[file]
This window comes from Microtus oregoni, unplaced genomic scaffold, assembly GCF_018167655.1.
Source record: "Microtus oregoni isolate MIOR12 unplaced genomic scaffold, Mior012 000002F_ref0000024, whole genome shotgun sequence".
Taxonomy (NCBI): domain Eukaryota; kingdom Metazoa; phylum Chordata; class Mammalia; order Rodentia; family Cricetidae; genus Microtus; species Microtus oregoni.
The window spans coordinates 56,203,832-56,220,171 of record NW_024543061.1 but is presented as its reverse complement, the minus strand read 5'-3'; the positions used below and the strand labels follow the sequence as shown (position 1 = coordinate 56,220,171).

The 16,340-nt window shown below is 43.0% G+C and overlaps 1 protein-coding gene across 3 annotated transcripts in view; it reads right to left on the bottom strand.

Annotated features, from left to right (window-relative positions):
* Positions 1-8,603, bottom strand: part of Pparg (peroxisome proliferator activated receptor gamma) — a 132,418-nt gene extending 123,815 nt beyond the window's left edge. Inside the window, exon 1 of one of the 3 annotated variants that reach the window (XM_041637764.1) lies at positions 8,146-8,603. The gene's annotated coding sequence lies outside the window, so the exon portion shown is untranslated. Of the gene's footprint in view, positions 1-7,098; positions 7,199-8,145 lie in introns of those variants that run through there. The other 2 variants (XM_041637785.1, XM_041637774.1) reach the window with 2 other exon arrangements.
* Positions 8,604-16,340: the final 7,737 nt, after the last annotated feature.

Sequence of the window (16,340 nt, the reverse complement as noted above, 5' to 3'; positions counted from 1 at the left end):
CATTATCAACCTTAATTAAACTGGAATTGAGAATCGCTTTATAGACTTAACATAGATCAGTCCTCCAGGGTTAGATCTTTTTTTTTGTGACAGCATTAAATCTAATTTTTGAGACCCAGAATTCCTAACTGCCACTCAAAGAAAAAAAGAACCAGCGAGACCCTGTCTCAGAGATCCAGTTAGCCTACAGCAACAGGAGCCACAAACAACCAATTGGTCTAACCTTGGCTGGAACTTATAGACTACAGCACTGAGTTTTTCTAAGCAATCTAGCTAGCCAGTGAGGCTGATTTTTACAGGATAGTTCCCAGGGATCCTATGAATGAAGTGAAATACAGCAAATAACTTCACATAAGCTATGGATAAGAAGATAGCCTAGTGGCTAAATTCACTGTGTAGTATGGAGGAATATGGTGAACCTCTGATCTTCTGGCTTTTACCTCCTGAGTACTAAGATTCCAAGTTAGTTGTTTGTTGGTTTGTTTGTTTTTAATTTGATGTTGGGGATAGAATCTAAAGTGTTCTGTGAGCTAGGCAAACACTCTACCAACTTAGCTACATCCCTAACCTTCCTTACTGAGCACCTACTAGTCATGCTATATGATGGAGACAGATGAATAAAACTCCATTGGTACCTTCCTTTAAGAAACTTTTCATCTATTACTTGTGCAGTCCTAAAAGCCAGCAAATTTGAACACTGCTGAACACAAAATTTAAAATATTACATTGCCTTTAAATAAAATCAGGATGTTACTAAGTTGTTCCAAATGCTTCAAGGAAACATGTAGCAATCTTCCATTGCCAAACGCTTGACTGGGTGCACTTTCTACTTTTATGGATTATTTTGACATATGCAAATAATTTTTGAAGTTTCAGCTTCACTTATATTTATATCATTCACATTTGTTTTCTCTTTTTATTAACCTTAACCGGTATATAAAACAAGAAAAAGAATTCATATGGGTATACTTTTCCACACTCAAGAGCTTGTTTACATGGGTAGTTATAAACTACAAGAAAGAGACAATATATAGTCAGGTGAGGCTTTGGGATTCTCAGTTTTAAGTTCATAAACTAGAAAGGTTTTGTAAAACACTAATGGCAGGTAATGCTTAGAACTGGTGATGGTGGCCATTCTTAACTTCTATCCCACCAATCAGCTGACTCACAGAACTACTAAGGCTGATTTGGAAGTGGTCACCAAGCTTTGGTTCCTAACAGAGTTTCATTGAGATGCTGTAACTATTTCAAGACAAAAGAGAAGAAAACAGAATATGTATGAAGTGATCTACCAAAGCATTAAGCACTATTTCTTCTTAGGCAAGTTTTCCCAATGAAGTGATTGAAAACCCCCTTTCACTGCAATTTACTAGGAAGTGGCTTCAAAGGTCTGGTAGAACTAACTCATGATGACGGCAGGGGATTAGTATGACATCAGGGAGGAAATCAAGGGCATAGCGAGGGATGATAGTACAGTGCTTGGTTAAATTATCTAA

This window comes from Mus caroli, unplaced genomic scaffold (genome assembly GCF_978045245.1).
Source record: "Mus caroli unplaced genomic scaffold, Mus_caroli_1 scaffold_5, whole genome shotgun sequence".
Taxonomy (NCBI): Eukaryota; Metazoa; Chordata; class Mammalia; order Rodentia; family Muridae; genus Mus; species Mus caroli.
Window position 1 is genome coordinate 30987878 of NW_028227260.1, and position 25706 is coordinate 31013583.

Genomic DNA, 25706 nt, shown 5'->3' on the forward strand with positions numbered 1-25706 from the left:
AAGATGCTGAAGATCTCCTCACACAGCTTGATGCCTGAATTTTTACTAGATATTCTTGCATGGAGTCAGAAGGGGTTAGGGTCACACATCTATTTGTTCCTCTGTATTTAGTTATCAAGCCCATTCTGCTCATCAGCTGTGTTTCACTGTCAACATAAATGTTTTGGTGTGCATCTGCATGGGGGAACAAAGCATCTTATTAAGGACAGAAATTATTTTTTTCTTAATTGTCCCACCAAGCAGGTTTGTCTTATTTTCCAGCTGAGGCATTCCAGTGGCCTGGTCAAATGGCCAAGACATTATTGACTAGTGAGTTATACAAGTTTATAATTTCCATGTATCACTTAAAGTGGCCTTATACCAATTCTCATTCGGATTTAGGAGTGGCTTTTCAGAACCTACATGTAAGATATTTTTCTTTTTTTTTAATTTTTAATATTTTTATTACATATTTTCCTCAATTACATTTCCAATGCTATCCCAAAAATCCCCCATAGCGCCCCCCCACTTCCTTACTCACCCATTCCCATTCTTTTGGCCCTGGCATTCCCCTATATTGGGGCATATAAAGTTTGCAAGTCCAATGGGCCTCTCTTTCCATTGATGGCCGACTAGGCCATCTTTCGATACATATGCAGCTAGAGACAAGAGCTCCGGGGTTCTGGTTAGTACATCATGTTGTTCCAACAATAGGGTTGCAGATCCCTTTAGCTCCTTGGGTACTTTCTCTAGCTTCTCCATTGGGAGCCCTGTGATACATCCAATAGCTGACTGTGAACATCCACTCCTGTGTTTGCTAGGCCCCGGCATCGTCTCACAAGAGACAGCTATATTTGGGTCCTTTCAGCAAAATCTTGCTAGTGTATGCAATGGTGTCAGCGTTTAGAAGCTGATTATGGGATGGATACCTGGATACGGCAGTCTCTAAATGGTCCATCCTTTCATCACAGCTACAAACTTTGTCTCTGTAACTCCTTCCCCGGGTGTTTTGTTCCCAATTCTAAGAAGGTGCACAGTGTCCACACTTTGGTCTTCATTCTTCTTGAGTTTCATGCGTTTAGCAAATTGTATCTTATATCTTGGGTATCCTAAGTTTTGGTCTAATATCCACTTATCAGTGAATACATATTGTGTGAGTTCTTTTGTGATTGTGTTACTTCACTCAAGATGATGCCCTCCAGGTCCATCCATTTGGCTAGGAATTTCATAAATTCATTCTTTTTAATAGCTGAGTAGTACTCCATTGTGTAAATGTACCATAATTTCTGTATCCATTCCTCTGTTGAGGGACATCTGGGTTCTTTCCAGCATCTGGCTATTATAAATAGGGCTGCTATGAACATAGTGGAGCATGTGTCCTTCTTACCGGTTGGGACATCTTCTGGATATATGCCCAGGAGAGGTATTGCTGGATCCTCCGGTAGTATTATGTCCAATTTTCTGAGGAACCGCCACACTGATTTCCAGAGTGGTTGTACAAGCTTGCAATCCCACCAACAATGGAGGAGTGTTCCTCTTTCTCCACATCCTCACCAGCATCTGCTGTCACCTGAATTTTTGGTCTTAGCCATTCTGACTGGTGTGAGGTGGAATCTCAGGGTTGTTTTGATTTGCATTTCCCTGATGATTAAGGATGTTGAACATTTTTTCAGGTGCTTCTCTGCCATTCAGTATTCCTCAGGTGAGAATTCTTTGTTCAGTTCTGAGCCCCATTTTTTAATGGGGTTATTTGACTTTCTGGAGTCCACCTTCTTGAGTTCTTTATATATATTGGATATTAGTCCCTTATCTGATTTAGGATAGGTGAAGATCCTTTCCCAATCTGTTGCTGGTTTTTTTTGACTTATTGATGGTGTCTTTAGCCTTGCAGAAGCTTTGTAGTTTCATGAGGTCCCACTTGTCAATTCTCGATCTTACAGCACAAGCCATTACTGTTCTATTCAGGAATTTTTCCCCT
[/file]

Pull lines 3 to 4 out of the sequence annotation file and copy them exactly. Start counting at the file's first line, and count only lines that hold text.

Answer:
Taxonomy (NCBI): domain Eukaryota; kingdom Metazoa; phylum Chordata; class Mammalia; order Rodentia; family Cricetidae; genus Microtus; species Microtus oregoni.
The window spans coordinates 56,203,832-56,220,171 of record NW_024543061.1 but is presented as its reverse complement, the minus strand read 5'-3'; the positions used below and the strand labels follow the sequence as shown (position 1 = coordinate 56,220,171).